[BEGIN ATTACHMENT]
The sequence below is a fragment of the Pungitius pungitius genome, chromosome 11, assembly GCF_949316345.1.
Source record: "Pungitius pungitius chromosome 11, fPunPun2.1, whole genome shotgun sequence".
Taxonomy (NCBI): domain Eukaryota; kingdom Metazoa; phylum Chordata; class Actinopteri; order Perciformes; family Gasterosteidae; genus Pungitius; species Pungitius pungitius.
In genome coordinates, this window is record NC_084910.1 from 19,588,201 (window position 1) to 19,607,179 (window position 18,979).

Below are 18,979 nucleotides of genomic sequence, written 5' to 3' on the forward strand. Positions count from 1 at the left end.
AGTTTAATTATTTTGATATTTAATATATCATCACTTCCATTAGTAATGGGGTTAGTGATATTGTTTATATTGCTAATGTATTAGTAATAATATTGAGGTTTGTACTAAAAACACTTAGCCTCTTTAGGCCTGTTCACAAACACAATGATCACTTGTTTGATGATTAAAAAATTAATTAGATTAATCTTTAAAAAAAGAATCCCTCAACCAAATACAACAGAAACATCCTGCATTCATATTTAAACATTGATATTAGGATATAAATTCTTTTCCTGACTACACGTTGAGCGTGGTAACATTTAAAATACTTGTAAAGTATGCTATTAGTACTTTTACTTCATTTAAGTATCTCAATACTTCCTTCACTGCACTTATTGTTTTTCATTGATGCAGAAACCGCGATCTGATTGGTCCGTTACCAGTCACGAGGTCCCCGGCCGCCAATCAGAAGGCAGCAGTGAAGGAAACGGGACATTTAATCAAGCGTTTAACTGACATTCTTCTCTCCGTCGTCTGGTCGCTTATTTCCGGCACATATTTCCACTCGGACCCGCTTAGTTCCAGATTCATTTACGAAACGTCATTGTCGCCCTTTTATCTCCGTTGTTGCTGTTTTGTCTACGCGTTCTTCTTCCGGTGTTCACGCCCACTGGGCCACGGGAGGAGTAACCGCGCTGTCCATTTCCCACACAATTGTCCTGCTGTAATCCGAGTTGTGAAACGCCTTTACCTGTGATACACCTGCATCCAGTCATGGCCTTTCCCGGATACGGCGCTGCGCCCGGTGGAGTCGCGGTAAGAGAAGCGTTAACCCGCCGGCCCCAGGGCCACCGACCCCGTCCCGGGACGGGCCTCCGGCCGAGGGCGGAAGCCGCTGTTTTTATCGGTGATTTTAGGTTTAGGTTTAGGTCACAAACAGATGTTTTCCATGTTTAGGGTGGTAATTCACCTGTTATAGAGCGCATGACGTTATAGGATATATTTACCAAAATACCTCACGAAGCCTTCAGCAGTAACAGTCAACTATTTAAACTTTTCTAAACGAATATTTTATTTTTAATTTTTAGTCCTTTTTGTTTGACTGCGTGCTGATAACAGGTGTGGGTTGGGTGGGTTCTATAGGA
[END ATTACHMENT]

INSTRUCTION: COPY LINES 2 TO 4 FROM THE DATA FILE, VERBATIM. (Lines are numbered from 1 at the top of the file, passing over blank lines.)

Source record: "Pungitius pungitius chromosome 11, fPunPun2.1, whole genome shotgun sequence".
Taxonomy (NCBI): domain Eukaryota; kingdom Metazoa; phylum Chordata; class Actinopteri; order Perciformes; family Gasterosteidae; genus Pungitius; species Pungitius pungitius.
In genome coordinates, this window is record NC_084910.1 from 19,588,201 (window position 1) to 19,607,179 (window position 18,979).